Anthem Road Academy gives back to community
Anthem Road Academy didn’t start with the idea of just being a music school and that still hasn’t changed.
In November 2011 Heather Turner quit her job as a music instructor for Bixby Public Schools to pursue her aspirations of opening a music school done her way.
Jenks was the right location. Turner lived in Jenks, her children attended Jenks Public Schools. Then she found the building.
Turner scored prime real estate on Main Street, back when antique stores ruled the road. It was a big leap for Turner, but one that paid off.
“We kind of bet on ourselves first and bet on this community and that turned out to be a really good thing to do,” Turner said.
Anthem Road Academy started those eight years ago with 19 students and since has grown to more than 350 and they’ve opened two more locations in Bixby and Broken Arrow. Turner began giving piano and vocal lessons but has increased staff to be able to provide lessons in guitar and other areas.
The system at Anthem Road Academy is simple: hire quality instructors and watch as they turn out quality results.
“We always hire character first, character is the most important,” Turner said. “And then musicianship because we’re putting people in rooms with children, teens and young adults and we want them to be good examples and people of quality and high character we can trust. We recruit all teachers. We don’t just hire anybody; we are very thoughtful about who we hire and really based on character and people who give back to the community.”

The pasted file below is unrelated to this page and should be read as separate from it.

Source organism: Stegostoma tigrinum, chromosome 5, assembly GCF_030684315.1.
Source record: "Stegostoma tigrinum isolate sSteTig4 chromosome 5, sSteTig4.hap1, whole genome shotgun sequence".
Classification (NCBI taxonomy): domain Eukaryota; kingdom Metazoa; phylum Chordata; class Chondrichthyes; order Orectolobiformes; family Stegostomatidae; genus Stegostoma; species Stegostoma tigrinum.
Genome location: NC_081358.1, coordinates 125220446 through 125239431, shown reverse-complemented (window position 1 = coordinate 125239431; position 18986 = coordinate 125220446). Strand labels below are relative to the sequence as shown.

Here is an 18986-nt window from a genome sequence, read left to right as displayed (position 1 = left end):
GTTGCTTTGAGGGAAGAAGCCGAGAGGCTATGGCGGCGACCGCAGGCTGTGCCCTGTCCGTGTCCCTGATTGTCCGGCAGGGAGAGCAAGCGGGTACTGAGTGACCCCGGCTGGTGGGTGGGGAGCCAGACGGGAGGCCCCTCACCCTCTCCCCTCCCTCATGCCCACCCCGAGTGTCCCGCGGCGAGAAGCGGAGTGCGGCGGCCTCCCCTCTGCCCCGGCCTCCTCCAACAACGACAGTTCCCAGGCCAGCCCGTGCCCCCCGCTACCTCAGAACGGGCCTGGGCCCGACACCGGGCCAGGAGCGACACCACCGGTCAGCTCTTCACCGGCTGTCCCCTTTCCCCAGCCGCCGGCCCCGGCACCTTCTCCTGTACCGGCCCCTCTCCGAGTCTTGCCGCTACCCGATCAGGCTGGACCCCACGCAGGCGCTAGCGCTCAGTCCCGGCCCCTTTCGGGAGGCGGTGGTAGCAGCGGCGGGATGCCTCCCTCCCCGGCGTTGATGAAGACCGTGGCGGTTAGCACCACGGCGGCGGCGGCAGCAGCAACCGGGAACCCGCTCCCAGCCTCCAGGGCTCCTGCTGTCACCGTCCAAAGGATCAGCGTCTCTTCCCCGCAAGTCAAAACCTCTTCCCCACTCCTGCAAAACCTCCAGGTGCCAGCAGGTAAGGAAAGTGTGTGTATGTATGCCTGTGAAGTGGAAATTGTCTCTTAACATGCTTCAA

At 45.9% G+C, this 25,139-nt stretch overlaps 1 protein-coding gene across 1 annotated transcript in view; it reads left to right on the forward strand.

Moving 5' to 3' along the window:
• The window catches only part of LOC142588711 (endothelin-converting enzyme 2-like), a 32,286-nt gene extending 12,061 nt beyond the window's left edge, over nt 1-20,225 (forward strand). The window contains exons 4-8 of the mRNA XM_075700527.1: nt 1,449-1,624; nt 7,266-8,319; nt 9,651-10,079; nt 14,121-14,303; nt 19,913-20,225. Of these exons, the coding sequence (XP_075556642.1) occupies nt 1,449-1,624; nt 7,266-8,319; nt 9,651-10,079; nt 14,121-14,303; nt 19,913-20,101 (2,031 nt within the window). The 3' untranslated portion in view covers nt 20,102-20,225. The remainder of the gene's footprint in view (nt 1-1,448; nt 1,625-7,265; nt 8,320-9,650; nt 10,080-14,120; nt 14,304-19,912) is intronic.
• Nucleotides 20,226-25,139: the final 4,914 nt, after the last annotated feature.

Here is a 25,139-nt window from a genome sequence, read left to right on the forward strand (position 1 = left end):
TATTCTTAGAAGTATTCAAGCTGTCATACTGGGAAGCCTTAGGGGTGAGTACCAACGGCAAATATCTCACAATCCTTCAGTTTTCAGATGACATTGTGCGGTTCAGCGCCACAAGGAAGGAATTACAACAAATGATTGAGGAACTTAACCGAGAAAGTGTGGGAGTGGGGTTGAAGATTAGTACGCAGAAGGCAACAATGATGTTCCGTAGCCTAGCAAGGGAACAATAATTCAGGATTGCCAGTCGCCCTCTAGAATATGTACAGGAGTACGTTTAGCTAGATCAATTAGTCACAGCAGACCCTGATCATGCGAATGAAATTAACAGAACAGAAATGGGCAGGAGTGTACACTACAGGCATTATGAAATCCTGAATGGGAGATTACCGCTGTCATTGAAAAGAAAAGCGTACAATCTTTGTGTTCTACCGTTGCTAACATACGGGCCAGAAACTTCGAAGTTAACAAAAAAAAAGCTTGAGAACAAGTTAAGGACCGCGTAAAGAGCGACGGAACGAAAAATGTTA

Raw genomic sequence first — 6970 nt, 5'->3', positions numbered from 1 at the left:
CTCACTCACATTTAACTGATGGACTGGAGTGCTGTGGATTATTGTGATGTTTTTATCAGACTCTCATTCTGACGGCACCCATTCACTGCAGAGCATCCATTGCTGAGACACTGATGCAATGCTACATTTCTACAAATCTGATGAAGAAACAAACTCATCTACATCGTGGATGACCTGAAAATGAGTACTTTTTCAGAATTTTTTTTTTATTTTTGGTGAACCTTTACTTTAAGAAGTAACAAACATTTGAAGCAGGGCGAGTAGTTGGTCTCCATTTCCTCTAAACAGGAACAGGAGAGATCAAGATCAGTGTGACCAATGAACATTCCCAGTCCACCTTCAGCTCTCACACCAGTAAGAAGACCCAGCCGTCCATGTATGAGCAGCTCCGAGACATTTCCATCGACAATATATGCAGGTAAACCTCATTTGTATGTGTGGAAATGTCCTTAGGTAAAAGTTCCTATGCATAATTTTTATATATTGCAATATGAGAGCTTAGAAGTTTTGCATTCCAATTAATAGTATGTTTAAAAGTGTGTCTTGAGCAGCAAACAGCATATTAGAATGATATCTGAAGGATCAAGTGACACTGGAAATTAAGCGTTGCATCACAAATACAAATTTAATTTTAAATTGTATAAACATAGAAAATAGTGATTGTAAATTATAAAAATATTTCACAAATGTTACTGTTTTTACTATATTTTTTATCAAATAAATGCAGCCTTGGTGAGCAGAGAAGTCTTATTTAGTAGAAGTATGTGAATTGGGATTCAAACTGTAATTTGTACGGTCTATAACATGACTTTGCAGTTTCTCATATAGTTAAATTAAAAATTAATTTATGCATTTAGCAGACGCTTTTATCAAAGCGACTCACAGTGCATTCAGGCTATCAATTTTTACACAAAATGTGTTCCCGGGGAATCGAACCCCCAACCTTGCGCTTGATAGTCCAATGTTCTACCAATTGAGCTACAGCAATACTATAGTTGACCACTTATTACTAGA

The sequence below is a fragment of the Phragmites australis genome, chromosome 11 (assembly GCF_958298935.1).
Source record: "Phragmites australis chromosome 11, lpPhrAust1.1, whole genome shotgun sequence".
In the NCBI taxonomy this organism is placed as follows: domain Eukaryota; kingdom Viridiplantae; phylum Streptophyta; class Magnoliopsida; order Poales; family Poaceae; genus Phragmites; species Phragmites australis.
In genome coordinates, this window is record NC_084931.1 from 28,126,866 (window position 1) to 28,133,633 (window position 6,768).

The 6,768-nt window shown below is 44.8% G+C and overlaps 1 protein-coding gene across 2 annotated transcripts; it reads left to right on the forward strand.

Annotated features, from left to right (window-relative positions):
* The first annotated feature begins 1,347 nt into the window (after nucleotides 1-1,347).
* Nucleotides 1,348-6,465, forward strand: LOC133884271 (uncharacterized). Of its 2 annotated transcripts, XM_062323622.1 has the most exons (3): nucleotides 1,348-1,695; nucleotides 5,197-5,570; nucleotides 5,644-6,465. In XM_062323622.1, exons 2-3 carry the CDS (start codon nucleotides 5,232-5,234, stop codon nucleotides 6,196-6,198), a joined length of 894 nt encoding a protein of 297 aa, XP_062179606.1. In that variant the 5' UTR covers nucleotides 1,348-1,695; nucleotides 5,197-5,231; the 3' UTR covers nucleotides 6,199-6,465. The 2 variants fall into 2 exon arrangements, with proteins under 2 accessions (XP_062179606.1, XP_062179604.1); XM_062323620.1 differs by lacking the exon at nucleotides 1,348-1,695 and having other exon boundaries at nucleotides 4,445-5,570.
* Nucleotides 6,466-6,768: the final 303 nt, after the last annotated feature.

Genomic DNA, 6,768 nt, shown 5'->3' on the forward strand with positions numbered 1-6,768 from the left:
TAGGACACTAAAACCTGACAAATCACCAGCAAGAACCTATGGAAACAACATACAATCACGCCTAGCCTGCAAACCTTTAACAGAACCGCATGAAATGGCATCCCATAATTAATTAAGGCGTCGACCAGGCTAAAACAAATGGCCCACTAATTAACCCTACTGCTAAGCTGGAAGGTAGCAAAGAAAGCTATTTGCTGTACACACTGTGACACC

Turner and her team are no stranger to giving back.
Anthem Road partners with around 30 non-profits and works closely with the cities, chambers, and schools in the communities they’re in. But now, they’re going a little further than the Tulsa area to help those in need.
On Tuesday, 10 from the Anthem Road staff will be taking off for Ghana, Africa for a new kind of helping out. Anthem Road has partnered with the Peral House and Village of Hope in Ghana aiming to educate, equip and empower.
One way they will do that is through music. Anthem Road is bringing instruments to teach children, their families and their teachers how to use them.
They’ll also use Turner’s book, “Dream Traitors,” to implore the Ghananian children to find their calling.
“We’ll be teaching them about dreaming and about exploring their strengths,” Turner said. “No matter what their past circumstances, whatever they face, how to overcome some things and pursue what their next step is.”
Anthem Road Academy is taking the very model they’ve found success in and hope to share it with those in Ghana. With that same itch to teach music that she had in 2011, she’ll get to share that with people who need it most in Africa.
“We want to them how to help value themselves and education for a better life,” Turner said. “We hope that brings transformation in even one life but it would be really cool if it brings transformation in more students lives.”